The method of pulmonary vein blood drawing in the thoracotomy surgery (Open Chest) is simple relatively. When the proximal end of the pulmonary vein is ligated, blood can be drawn at the distal end of the pulmonary vein. In less-invasive surgical approaches (VATS), the pulmonary venous blood drawing procedure becomes relatively difficult but can still be done. We recommend that the proximal pulmonary vein be ligated with an intraventricular knotter and a needle with an extension tube be placed in the chest cavity to draw blood from the distal pulmonary vein. After this procedure, the intramural incision suture device can be used again to cut the pulmonary vein.
Some scholars have already found that WBC and neutrophil-to-lymphocyte ratio can be immune-related markers of prognosis of NSCLC. In this study, WBC results and neutrophil-to-lymphocyte ratios were measured preoperatively and at 1 hour after surgery. Then We incorporated the above two indicators into multivariate cox regression analysis and found that neither of them were independent risk factors for prognosis. It is possible that WBC and neutrophil-to-lymphocyte ratio are not the most important prognosis factors. Many factors can affect the amount of WBC in patients, such as smoking, inflammation, stress state, viral infection and so on.
The detection of CTCs in the blood may indicate important information on tumor progression, tumor typing and treatment selection . The PDX model constructed by amplification of CTCs in vitro for drug screening and drug resistance mechanism will probably eradicate tumor metastasis . In nonsurgical NSCLC patients, it is sometimes difficult to obtain biopsy samples. In advanced NSCLC patients, re-biopsy is often required after the disease progresses, making it more difficult to obtain tissue samples. The detection of CTCs can reflect real-time tumor progression in patients , and the detection of molecular markers in CTCs can provide an important basis for the selection of therapeutic methods , especially EGFR detection in CTC . The tumor-expressed programmed death ligand (PD-L1) will downregulate T-cell activation and promote immune escape when binding with programmed death 1 (PD-1) protein expressed on the T-cell surface . Nivolumab, the first PD-L1 inhibitor, was approved for the treatment of NSCLC in 2015 . Studies [41, 42] have confirmed that the expression of PD-L1 in tumors is significantly correlated with the treatment response of nivolumab. In general, Immunohistochemistry methods were applied to detect PD-L1 in tumors. Previous studies have shown that gene target detection in CTCs can guide targeted therapies. As a good indicator of immunotherapy, can we detect PD-L1 in CTCs? Thus far, only a few studies have investigated PD-L1 expression in the CTCs of NSCLC [44, 45]. In our study, the expression of the PD-L1 gene was detected in CTCs from the pulmonary vein. The method of drawing blood from pulmonary veins may increase the detection efficiency of PD-L1 in CTCs. The expression ratioof PD-L1 in tumor tissues of the PD-L1-positive group in CTCs was significantly higher than that of the PD-L1-negative group (P <0.05, Fig 6C and 6D). Obviously, patients who can be detected PD-L1 positive CTC in the blood may be more suitable for immunotherapy.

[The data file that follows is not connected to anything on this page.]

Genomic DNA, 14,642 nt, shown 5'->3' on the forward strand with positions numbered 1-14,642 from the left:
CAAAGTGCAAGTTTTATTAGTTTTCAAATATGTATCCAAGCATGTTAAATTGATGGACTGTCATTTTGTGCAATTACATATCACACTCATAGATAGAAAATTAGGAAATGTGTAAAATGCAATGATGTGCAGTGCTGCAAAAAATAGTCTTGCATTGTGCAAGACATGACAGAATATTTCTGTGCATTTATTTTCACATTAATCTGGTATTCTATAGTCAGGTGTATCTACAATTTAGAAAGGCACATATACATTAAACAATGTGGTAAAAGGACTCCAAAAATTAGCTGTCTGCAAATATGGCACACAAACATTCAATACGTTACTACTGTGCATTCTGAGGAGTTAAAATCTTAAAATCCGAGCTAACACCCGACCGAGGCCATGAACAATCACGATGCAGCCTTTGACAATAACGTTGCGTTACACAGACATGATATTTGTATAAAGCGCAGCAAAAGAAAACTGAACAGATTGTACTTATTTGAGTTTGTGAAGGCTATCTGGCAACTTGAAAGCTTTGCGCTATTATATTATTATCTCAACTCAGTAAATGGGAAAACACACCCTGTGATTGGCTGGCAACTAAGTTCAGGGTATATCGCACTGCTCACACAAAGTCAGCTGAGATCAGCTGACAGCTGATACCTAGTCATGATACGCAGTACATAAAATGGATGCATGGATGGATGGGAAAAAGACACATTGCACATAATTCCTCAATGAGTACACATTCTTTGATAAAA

We thank the patients and their families, as well as the investigators, who have participated in this study.